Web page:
Wednesday, October 03, 2012

Quiet by Susan Cain

The kinds of nonfiction that hit major bestseller lists run to a type: serious but friendly explanations about how the whole world is explained by X. Sometimes they're diet books, sometimes exercise -- quite often they're political -- and very regularly, they're things like this, talking about people by tossing them into a few very large buckets, making vast generalizations and almost equally wide-ranging prescriptions for society, and making the reader feel both smart and special in the end.

For Susan Cain and Quiet, the big explanation is the gap between introverts and extroverts, and, from the title, you can guess that she comes down on the side of the shy and unassuming. (You might not be able to tell from the Internet, but I'm a huge introvert myself -- most of us who read lots of books are, for obvious reasons -- which is why I grabbed this particular bus to begin with.)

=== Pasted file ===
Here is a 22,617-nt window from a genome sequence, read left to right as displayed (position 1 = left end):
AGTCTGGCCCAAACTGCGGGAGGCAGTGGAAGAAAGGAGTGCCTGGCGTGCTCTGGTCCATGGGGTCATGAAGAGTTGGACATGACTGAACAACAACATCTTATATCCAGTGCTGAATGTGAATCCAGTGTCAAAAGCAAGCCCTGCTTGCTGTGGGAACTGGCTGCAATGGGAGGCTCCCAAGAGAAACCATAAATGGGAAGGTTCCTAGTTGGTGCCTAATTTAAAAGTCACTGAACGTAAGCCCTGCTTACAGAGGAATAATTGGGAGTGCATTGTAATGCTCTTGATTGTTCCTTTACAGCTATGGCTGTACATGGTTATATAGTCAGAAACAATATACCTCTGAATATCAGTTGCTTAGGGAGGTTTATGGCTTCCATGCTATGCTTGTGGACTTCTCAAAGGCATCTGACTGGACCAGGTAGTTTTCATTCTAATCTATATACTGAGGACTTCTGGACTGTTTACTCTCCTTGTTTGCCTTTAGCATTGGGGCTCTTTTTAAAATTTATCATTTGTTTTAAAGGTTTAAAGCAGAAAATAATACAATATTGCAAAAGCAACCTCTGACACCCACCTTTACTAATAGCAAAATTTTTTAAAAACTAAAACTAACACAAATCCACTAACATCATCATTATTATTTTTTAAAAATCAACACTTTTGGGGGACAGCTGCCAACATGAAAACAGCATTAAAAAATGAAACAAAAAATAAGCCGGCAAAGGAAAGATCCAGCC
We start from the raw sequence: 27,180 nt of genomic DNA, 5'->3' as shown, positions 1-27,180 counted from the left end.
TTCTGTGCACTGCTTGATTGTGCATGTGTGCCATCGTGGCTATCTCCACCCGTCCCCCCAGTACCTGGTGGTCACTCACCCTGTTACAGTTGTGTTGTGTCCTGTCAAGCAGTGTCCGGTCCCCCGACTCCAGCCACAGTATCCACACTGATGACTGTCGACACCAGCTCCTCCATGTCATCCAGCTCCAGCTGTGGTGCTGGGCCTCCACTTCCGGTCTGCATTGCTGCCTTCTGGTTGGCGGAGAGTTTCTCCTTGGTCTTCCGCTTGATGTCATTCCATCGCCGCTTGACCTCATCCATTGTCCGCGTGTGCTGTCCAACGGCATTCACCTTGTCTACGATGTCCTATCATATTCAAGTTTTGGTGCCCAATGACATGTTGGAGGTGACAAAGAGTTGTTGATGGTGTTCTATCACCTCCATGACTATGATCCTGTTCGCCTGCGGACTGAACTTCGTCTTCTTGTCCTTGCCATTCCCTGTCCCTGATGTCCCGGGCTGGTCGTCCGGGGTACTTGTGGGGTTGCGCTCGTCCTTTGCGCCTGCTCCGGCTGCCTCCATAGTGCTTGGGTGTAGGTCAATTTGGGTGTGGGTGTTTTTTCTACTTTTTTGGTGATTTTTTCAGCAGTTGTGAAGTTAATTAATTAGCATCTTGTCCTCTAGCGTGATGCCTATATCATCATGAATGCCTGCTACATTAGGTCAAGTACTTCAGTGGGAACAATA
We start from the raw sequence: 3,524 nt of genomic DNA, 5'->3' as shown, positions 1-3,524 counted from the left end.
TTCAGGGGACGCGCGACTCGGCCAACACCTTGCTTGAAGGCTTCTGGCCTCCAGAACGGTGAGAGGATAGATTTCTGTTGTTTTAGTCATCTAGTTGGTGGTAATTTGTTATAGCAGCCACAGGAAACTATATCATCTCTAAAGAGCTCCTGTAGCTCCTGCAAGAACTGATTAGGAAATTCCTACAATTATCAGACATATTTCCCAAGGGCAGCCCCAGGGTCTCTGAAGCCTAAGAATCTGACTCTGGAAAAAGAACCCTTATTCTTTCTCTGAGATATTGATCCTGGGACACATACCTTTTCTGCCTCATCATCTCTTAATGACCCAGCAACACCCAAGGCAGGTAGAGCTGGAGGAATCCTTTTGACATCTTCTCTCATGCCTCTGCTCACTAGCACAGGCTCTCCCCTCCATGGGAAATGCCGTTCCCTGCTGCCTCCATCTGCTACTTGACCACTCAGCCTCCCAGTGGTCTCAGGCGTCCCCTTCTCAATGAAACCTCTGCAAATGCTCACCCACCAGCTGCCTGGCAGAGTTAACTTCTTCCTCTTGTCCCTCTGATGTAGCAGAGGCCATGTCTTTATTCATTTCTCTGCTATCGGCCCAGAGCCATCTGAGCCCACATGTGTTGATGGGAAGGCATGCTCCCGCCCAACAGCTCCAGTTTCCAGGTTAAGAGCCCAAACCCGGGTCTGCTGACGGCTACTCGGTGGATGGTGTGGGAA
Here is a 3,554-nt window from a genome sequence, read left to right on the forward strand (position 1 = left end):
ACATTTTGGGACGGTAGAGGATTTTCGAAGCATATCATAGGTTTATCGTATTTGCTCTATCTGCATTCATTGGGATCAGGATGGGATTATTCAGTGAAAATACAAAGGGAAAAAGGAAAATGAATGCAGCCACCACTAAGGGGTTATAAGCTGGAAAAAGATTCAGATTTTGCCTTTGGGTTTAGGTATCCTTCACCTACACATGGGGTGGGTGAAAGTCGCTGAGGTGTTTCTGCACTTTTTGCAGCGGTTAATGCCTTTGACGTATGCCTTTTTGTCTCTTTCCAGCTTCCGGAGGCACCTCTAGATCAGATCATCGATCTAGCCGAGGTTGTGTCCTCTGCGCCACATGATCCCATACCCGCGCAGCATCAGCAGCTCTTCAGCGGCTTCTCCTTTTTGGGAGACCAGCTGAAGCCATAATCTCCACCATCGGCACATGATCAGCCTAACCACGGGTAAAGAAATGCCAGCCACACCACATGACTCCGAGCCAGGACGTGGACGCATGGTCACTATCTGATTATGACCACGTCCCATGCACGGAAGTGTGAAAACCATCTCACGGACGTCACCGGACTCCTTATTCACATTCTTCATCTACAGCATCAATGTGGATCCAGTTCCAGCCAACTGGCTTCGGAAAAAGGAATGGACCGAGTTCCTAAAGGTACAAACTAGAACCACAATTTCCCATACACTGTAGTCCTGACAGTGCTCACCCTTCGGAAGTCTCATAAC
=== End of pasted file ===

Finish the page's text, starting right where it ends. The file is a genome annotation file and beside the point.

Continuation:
It's a book that someone like me wants to believe -- that I'm special and wonderful and would be a massively productive and awesome member of society if only I could find just the right niche -- and I'm sure it will help some people. (It got me thinking about some aspects of my own life, which might lead to useful changes, or it might not.) It's reductive and middlebrow, though: you might feel smart and connected while reading it, but, afterward, you're likely to wish that you'd tackled something with some heft instead.

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